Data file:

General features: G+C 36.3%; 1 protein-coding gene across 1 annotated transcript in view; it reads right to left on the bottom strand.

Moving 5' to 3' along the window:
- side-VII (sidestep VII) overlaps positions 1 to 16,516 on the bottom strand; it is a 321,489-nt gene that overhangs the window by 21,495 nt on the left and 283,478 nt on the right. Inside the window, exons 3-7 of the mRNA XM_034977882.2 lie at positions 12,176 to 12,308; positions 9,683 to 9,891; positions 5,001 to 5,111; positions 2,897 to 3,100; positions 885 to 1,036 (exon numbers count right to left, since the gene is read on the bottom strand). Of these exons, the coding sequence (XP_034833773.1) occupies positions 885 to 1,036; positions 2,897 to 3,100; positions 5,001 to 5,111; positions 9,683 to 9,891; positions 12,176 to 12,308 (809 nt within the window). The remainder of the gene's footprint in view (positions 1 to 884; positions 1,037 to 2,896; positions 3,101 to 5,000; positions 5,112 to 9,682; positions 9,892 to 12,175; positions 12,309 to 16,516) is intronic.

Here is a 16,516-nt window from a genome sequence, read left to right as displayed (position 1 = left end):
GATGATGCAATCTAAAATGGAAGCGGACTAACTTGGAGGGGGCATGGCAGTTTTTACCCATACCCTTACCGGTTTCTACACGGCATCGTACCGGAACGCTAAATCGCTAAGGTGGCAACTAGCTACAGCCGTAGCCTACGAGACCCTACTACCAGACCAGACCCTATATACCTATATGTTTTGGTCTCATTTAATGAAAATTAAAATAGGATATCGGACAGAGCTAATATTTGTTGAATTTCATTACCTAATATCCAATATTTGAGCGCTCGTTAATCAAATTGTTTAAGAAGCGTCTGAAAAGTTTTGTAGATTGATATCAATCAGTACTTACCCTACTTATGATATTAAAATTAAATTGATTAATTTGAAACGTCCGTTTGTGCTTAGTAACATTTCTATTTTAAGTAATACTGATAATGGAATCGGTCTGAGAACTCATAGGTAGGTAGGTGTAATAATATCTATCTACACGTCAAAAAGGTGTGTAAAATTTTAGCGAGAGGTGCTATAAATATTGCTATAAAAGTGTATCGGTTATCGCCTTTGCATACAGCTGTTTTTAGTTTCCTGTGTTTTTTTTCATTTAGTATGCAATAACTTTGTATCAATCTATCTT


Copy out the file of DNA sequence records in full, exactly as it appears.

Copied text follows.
General features: G+C 36.3%; 1 protein-coding gene across 1 annotated transcript in view; it reads right to left on the bottom strand.

Moving 5' to 3' along the window:
- side-VII (sidestep VII) overlaps positions 1 to 16,516 on the bottom strand; it is a 321,489-nt gene that overhangs the window by 21,495 nt on the left and 283,478 nt on the right. Inside the window, exons 3-7 of the mRNA XM_034977882.2 lie at positions 12,176 to 12,308; positions 9,683 to 9,891; positions 5,001 to 5,111; positions 2,897 to 3,100; positions 885 to 1,036 (exon numbers count right to left, since the gene is read on the bottom strand). Of these exons, the coding sequence (XP_034833773.1) occupies positions 885 to 1,036; positions 2,897 to 3,100; positions 5,001 to 5,111; positions 9,683 to 9,891; positions 12,176 to 12,308 (809 nt within the window). The remainder of the gene's footprint in view (positions 1 to 884; positions 1,037 to 2,896; positions 3,101 to 5,000; positions 5,112 to 9,682; positions 9,892 to 12,175; positions 12,309 to 16,516) is intronic.

Here is a 16,516-nt window from a genome sequence, read left to right as displayed (position 1 = left end):
GATGATGCAATCTAAAATGGAAGCGGACTAACTTGGAGGGGGCATGGCAGTTTTTACCCATACCCTTACCGGTTTCTACACGGCATCGTACCGGAACGCTAAATCGCTAAGGTGGCAACTAGCTACAGCCGTAGCCTACGAGACCCTACTACCAGACCAGACCCTATATACCTATATGTTTTGGTCTCATTTAATGAAAATTAAAATAGGATATCGGACAGAGCTAATATTTGTTGAATTTCATTACCTAATATCCAATATTTGAGCGCTCGTTAATCAAATTGTTTAAGAAGCGTCTGAAAAGTTTTGTAGATTGATATCAATCAGTACTTACCCTACTTATGATATTAAAATTAAATTGATTAATTTGAAACGTCCGTTTGTGCTTAGTAACATTTCTATTTTAAGTAATACTGATAATGGAATCGGTCTGAGAACTCATAGGTAGGTAGGTGTAATAATATCTATCTACACGTCAAAAAGGTGTGTAAAATTTTAGCGAGAGGTGCTATAAATATTGCTATAAAAGTGTATCGGTTATCGCCTTTGCATACAGCTGTTTTTAGTTTCCTGTGTTTTTTTTCATTTAGTATGCAATAACTTTGTATCAATCTATCTT